The insured filed suit against its insurer alleging breach of contract, breach of the duty of good faith and fair dealing, bad faith denial of claim and unfair business practices. On summary judgment, the trial court ruled in favor of the insurer. On appeal, the court made note of the conditions for coverage in the insurance contract which required the insured to submit a signed, sworn statement of loss as well as provide information specifying the damage sustained, detailed estimates for repair of the damage, inventory of damaged personal property and receipts for additional living expenses. The Court of Appeal found that the proof of loss submitted by the insured was deficient in that the insured did not provide an answer as to her residence at the time of the loss, and her response as to the value of the loss was “to be determined”. The insured also failed to provide supporting documentation. The Court held that these deficiencies were not minor defects and that no reasonable trier of fact could conclude that she substantially performed her obligations or complied with the condition of her insurance contract requiring her to provide a proof of loss with supporting documentation.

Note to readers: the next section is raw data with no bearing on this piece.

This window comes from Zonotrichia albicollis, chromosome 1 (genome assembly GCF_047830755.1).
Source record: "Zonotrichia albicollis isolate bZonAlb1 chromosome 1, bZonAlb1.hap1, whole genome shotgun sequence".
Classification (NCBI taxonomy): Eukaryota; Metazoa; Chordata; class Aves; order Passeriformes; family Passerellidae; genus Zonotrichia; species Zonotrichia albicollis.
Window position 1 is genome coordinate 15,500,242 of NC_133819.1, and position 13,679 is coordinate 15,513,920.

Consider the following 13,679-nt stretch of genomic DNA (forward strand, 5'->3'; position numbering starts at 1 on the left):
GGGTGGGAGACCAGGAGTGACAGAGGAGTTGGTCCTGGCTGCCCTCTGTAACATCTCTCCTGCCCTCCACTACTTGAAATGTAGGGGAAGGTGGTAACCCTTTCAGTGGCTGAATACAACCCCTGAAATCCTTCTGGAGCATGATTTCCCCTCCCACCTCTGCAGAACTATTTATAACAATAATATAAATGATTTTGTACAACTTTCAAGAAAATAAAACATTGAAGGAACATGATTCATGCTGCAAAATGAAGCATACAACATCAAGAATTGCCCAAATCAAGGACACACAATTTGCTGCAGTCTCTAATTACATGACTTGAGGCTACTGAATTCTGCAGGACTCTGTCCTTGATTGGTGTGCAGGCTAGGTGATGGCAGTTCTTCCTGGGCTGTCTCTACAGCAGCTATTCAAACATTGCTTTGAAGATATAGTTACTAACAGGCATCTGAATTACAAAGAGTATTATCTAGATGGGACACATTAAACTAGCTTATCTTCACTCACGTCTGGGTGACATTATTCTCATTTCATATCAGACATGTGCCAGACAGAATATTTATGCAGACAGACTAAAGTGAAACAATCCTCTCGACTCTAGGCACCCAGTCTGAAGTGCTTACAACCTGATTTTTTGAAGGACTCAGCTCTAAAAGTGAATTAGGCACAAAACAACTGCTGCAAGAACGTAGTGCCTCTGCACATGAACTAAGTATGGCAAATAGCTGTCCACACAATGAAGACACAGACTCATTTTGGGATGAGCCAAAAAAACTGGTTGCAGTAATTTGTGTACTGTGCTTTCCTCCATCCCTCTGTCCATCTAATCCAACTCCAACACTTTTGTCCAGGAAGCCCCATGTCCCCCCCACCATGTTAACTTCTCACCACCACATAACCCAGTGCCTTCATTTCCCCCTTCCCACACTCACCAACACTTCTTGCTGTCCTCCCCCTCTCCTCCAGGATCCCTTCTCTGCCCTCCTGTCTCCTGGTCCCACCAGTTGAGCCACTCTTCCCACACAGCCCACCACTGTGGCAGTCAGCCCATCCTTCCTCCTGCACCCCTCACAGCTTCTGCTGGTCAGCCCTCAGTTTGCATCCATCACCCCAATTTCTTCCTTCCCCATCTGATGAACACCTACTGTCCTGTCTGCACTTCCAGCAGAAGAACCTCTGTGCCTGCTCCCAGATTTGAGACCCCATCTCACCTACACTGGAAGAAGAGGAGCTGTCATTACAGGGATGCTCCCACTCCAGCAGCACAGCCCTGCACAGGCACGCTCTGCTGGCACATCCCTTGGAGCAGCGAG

The Court then went on to address the insured’s argument that her reliance on the advice of counsel in refusing to answer questions and failing to provide requested documentation reasonably excused her failure to perform. The Court held that this excuse runs counter to California case law and is inconsistent with the California Insurance Code. With respect to California case law, the Court noted that California courts have confirmed that an insurer may contractually require, as a condition of coverage, that an insured submit to an examination under oath and answer all proper questions as part of the insurer’s investigation of the insured’s claim, and that if the insured cannot bring himself within these terms and conditions of the policy, he cannot recover. The case law reflects a strong insistence on the insured’s performance of contractual conditions required for coverage, even when the insured might have a legitimate basis for not wanting to comply. Furthermore, the Court noted that in accordance with Sections 2070 and 2071 of the California Insurance Code, the California Legislature has specifically recognized an insured’s right to withhold information on the basis of privilege or other legal obligation. However, the Legislature has also recognized such information may be necessary to the insurer’s investigation of the claim and where the failure of the insured prevents the insurer from being able to determine the validity of the claim or extent of loss, the Legislature has acknowledged that the insured’s rights under the contract may be affected. The Legislature has placed that risk on the insured. The Court held that to adopt a rule excusing insureds from complying with the contractually required conditions for coverage because they assert privilege or rely on advice of counsel would undermine this statutory scheme. Accordingly, the Court of Appeal affirmed the judgment, holding that the insurer’s denial of coverage was proper because the insured did not comply with the conditions precedent for coverage and in doing so, materially breached her obligation under the policy.